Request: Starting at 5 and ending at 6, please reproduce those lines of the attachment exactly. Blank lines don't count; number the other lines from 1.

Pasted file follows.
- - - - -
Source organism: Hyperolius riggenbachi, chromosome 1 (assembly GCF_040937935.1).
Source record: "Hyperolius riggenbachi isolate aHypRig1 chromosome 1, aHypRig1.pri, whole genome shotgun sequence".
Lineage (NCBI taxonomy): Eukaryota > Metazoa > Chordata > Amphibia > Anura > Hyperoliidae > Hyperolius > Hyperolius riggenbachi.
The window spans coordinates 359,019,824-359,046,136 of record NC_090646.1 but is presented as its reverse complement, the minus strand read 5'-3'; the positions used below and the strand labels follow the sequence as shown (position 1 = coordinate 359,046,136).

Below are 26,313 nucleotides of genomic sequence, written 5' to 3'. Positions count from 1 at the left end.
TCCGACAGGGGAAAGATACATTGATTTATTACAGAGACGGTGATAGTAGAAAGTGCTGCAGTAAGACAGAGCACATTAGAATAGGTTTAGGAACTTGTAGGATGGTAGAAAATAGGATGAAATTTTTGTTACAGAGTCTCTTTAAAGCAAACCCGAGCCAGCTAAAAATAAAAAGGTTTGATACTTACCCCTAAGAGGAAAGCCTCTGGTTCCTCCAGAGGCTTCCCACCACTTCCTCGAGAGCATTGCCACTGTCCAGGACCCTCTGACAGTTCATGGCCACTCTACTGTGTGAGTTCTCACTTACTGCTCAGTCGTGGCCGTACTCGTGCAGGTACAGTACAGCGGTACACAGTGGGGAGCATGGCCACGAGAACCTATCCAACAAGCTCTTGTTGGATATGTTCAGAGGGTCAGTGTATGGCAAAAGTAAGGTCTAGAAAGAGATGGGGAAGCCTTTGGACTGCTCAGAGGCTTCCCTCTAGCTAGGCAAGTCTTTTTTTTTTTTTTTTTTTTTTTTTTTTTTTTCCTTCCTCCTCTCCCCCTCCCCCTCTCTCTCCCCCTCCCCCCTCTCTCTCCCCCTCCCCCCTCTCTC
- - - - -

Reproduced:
Below are 26,313 nucleotides of genomic sequence, written 5' to 3'. Positions count from 1 at the left end.
TCCGACAGGGGAAAGATACATTGATTTATTACAGAGACGGTGATAGTAGAAAGTGCTGCAGTAAGACAGAGCACATTAGAATAGGTTTAGGAACTTGTAGGATGGTAGAAAATAGGATGAAATTTTTGTTACAGAGTCTCTTTAAAGCAAACCCGAGCCAGCTAAAAATAAAAAGGTTTGATACTTACCCCTAAGAGGAAAGCCTCTGGTTCCTCCAGAGGCTTCCCACCACTTCCTCGAGAGCATTGCCACTGTCCAGGACCCTCTGACAGTTCATGGCCACTCTACTGTGTGAGTTCTCACTTACTGCTCAGTCGTGGCCGTACTCGTGCAGGTACAGTACAGCGGTACACAGTGGGGAGCATGGCCACGAGAACCTATCCAACAAGCTCTTGTTGGATATGTTCAGAGGGTCAGTGTATGGCAAAAGTAAGGTCTAGAAAGAGATGGGGAAGCCTTTGGACTGCTCAGAGGCTTCCCTCTAGCTAGGCAAGTCTTTTTTTTTTTTTTTTTTTTTTTTTTTTTTTTCCTTCCTCCTCTCCCCCTCCCCCTCTCTCTCCCCCTCCCCCCTCTCTCTCCCCCTCCCCCCTCTCTC